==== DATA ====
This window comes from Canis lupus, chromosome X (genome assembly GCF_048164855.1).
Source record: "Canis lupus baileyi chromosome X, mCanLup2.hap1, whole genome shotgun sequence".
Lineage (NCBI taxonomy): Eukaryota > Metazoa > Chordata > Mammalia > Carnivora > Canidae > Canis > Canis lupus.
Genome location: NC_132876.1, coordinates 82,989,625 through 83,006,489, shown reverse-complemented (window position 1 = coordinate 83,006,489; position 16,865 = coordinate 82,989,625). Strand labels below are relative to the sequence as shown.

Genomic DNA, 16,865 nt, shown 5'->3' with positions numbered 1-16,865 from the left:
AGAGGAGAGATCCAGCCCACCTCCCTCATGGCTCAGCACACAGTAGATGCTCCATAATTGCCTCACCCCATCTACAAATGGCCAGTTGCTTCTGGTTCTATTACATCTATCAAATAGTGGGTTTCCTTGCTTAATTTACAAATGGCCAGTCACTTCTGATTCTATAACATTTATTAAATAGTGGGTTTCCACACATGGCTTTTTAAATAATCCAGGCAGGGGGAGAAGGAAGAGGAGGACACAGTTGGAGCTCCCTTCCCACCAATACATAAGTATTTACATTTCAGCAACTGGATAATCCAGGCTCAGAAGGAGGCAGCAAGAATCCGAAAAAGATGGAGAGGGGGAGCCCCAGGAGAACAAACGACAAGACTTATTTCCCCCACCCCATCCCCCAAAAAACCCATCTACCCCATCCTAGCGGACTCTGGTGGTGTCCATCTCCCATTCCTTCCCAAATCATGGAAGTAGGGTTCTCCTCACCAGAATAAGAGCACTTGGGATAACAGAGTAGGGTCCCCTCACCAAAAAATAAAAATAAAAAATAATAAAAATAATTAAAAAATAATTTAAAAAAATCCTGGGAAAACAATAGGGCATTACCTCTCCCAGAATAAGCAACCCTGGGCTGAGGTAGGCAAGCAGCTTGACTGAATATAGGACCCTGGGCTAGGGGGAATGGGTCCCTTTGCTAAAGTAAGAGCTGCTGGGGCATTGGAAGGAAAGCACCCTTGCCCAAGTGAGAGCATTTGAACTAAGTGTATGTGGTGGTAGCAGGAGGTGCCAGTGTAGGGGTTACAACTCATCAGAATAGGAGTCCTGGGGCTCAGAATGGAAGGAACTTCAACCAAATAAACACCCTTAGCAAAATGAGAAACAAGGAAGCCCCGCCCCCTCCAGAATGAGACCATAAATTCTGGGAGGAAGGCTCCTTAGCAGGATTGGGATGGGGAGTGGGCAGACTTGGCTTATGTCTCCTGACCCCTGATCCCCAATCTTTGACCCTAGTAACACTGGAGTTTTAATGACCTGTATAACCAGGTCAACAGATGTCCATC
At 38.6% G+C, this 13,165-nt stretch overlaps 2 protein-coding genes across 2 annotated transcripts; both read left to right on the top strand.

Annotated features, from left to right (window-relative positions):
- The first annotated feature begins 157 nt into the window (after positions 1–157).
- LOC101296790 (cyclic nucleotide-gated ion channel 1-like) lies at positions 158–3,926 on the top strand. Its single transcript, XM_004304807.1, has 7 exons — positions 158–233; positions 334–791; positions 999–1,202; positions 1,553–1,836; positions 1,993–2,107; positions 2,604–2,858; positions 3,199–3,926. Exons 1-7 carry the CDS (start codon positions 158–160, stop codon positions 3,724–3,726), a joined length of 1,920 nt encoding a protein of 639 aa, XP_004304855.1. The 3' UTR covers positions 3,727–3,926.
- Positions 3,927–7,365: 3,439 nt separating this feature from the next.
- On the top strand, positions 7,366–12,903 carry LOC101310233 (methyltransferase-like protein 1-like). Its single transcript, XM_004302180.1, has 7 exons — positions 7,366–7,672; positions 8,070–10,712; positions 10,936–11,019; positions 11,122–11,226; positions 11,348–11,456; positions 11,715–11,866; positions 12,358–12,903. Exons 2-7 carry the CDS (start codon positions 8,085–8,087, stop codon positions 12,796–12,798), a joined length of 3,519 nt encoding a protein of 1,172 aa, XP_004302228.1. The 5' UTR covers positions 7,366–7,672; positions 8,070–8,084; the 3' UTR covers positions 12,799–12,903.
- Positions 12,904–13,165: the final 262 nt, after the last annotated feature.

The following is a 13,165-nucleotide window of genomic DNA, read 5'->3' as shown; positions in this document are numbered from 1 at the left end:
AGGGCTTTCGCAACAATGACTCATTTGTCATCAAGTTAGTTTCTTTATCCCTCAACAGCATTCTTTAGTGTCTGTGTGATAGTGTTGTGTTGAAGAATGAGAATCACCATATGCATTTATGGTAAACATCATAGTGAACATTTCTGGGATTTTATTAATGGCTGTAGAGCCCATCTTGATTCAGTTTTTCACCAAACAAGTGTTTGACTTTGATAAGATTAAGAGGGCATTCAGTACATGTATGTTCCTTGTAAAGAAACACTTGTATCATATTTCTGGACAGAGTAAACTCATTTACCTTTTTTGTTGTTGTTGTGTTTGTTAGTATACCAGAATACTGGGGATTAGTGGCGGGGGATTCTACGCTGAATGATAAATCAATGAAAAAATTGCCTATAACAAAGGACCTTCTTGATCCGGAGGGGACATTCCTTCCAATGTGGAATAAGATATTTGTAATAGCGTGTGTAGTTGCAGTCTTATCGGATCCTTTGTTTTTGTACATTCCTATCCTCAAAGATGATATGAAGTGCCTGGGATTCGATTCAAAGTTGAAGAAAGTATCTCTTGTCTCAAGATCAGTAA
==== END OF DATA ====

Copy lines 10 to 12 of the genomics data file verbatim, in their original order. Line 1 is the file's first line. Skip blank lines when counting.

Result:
- LOC101296790 (cyclic nucleotide-gated ion channel 1-like) lies at positions 158–3,926 on the top strand. Its single transcript, XM_004304807.1, has 7 exons — positions 158–233; positions 334–791; positions 999–1,202; positions 1,553–1,836; positions 1,993–2,107; positions 2,604–2,858; positions 3,199–3,926. Exons 1-7 carry the CDS (start codon positions 158–160, stop codon positions 3,724–3,726), a joined length of 1,920 nt encoding a protein of 639 aa, XP_004304855.1. The 3' UTR covers positions 3,727–3,926.
- Positions 3,927–7,365: 3,439 nt separating this feature from the next.
- On the top strand, positions 7,366–12,903 carry LOC101310233 (methyltransferase-like protein 1-like). Its single transcript, XM_004302180.1, has 7 exons — positions 7,366–7,672; positions 8,070–10,712; positions 10,936–11,019; positions 11,122–11,226; positions 11,348–11,456; positions 11,715–11,866; positions 12,358–12,903. Exons 2-7 carry the CDS (start codon positions 8,085–8,087, stop codon positions 12,796–12,798), a joined length of 3,519 nt encoding a protein of 1,172 aa, XP_004302228.1. The 5' UTR covers positions 7,366–7,672; positions 8,070–8,084; the 3' UTR covers positions 12,799–12,903.